Event Title

Radical Moderation: The Politics of Suffrage, Free Love, and Homosexuality under Wilhelm II

Presenter Information

Bethany CollierFollow

Faculty Mentor

Dr. Mandy Link

Document Type

Oral Presentation

Date of Publication

April 2021

Abstract

The reign of Kaiser Wilhelm II, from 1888 to 1941, was a time of immense change for both Germany and the world at-large. One of these changes that gripped the Western world by storm was a push for women's suffrage, and the German Empire was by no means immune to this drive for expanded suffrage. Alongside this widely recognized feminist movement, however, were the beginnings of a movement for the decriminalization and social acceptance of homosexual men and women, most prominently represented by Magnus Hirschfield's Scientific-Humanitarian Committee in Germany. With prominent supporters such as Social Democratic Party founder and leader August Bebel, this movement sought both to define itself as its own movement and to build ties with wider socialist, liberal, and feminist movements in Germany. While the movement was able to attain an uneasy alliance with the Social Democratic party, its attachment to the Marxist wing of the German feminist movement ultimately forced the movement for the decriminalization of homosexuality into a wider dispute between bourgeois and proletariat feminists, a dispute that would ultimately lead to decriminalization being left at the wayside when the Weimar Republic was formed. Utilizing the original works of authors such as Hirschfield and Bebel along with modern analyses of the movement for decriminalization, this presentation aims to present the efforts said movement went to in order to broaden its appeal and win its goal, and how such efforts ultimately resulted in that goal's failure.

Keywords

History, Europe, Gender

Persistent Identifier

http://hdl.handle.net/10950/3094

This document is currently not available here.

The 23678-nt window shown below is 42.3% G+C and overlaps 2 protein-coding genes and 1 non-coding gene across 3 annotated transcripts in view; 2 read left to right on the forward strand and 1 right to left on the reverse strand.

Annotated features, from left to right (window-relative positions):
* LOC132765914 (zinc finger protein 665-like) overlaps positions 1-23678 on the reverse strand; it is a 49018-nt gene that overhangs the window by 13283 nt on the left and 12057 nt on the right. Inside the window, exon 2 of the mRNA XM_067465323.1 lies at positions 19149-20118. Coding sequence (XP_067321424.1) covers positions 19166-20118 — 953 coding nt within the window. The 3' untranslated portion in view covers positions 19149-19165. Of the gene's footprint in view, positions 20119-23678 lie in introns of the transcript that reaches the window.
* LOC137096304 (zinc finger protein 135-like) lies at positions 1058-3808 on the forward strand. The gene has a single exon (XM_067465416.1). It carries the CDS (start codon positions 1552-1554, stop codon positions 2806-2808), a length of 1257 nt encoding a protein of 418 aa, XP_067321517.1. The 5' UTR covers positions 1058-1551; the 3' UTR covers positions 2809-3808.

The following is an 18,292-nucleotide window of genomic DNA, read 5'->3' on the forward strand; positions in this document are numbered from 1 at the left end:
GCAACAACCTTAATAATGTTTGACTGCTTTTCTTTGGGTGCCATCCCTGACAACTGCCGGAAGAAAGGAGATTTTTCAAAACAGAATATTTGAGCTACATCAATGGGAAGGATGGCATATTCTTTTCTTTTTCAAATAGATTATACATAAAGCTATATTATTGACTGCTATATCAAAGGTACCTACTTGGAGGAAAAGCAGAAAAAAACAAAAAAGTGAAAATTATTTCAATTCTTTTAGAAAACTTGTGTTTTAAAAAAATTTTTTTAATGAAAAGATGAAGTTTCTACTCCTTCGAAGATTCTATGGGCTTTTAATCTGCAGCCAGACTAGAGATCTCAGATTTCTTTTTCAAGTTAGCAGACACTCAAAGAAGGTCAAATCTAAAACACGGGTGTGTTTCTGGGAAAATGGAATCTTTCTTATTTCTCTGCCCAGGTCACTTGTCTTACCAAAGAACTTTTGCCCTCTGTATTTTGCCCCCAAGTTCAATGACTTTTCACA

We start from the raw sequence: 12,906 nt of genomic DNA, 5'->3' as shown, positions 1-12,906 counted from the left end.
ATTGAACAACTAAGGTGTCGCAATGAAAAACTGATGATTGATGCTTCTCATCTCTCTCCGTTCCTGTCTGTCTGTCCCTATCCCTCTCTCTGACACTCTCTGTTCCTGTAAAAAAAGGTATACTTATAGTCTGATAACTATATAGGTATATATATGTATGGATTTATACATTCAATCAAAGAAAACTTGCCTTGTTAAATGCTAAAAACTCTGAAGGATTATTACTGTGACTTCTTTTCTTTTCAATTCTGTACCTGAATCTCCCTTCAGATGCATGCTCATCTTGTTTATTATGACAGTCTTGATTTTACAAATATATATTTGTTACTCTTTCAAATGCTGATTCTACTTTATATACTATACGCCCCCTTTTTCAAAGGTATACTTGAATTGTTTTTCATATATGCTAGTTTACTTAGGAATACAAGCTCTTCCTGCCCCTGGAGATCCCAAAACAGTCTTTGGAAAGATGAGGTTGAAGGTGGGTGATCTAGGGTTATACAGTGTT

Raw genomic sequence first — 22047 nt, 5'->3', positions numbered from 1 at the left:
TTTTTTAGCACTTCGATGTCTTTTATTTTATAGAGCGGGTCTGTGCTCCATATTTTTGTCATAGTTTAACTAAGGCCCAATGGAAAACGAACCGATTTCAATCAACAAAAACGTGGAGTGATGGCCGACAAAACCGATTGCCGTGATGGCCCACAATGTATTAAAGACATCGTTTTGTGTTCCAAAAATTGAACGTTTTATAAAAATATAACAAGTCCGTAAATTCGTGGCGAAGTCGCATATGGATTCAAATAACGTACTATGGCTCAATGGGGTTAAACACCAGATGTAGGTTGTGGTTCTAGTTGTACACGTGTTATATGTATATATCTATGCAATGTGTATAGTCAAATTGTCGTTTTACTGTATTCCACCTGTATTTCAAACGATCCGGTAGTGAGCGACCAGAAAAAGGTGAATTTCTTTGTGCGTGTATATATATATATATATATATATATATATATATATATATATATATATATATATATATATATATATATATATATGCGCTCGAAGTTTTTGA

Share

COinS
 
Apr 16th, 11:00 AM Apr 16th, 12:00 PM

Radical Moderation: The Politics of Suffrage, Free Love, and Homosexuality under Wilhelm II

The reign of Kaiser Wilhelm II, from 1888 to 1941, was a time of immense change for both Germany and the world at-large. One of these changes that gripped the Western world by storm was a push for women's suffrage, and the German Empire was by no means immune to this drive for expanded suffrage. Alongside this widely recognized feminist movement, however, were the beginnings of a movement for the decriminalization and social acceptance of homosexual men and women, most prominently represented by Magnus Hirschfield's Scientific-Humanitarian Committee in Germany. With prominent supporters such as Social Democratic Party founder and leader August Bebel, this movement sought both to define itself as its own movement and to build ties with wider socialist, liberal, and feminist movements in Germany. While the movement was able to attain an uneasy alliance with the Social Democratic party, its attachment to the Marxist wing of the German feminist movement ultimately forced the movement for the decriminalization of homosexuality into a wider dispute between bourgeois and proletariat feminists, a dispute that would ultimately lead to decriminalization being left at the wayside when the Weimar Republic was formed. Utilizing the original works of authors such as Hirschfield and Bebel along with modern analyses of the movement for decriminalization, this presentation aims to present the efforts said movement went to in order to broaden its appeal and win its goal, and how such efforts ultimately resulted in that goal's failure.